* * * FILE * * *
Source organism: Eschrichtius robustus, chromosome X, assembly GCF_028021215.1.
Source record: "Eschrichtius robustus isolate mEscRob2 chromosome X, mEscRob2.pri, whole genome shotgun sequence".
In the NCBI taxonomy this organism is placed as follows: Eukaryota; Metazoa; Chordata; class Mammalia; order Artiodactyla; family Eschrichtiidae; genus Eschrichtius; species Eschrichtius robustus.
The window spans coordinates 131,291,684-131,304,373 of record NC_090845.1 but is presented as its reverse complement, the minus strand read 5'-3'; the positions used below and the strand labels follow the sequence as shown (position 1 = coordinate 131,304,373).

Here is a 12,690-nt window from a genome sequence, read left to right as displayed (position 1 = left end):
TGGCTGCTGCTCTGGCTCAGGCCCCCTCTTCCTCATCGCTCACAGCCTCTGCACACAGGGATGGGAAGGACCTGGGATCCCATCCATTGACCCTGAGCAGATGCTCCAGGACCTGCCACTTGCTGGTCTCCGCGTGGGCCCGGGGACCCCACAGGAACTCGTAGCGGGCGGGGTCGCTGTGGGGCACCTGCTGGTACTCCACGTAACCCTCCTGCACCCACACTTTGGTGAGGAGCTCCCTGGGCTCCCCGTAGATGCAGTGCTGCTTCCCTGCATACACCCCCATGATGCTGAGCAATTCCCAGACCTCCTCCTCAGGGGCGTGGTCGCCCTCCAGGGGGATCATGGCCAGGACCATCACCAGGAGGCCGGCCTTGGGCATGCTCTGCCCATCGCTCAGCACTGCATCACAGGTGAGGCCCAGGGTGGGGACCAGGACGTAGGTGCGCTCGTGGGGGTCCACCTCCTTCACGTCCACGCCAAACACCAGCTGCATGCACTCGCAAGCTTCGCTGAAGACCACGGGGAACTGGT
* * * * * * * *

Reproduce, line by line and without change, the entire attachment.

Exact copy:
Source organism: Eschrichtius robustus, chromosome X, assembly GCF_028021215.1.
Source record: "Eschrichtius robustus isolate mEscRob2 chromosome X, mEscRob2.pri, whole genome shotgun sequence".
In the NCBI taxonomy this organism is placed as follows: Eukaryota; Metazoa; Chordata; class Mammalia; order Artiodactyla; family Eschrichtiidae; genus Eschrichtius; species Eschrichtius robustus.
The window spans coordinates 131,291,684-131,304,373 of record NC_090845.1 but is presented as its reverse complement, the minus strand read 5'-3'; the positions used below and the strand labels follow the sequence as shown (position 1 = coordinate 131,304,373).

Here is a 12,690-nt window from a genome sequence, read left to right as displayed (position 1 = left end):
TGGCTGCTGCTCTGGCTCAGGCCCCCTCTTCCTCATCGCTCACAGCCTCTGCACACAGGGATGGGAAGGACCTGGGATCCCATCCATTGACCCTGAGCAGATGCTCCAGGACCTGCCACTTGCTGGTCTCCGCGTGGGCCCGGGGACCCCACAGGAACTCGTAGCGGGCGGGGTCGCTGTGGGGCACCTGCTGGTACTCCACGTAACCCTCCTGCACCCACACTTTGGTGAGGAGCTCCCTGGGCTCCCCGTAGATGCAGTGCTGCTTCCCTGCATACACCCCCATGATGCTGAGCAATTCCCAGACCTCCTCCTCAGGGGCGTGGTCGCCCTCCAGGGGGATCATGGCCAGGACCATCACCAGGAGGCCGGCCTTGGGCATGCTCTGCCCATCGCTCAGCACTGCATCACAGGTGAGGCCCAGGGTGGGGACCAGGACGTAGGTGCGCTCGTGGGGGTCCACCTCCTTCACGTCCACGCCAAACACCAGCTGCATGCACTCGCAAGCTTCGCTGAAGACCACGGGGAACTGGT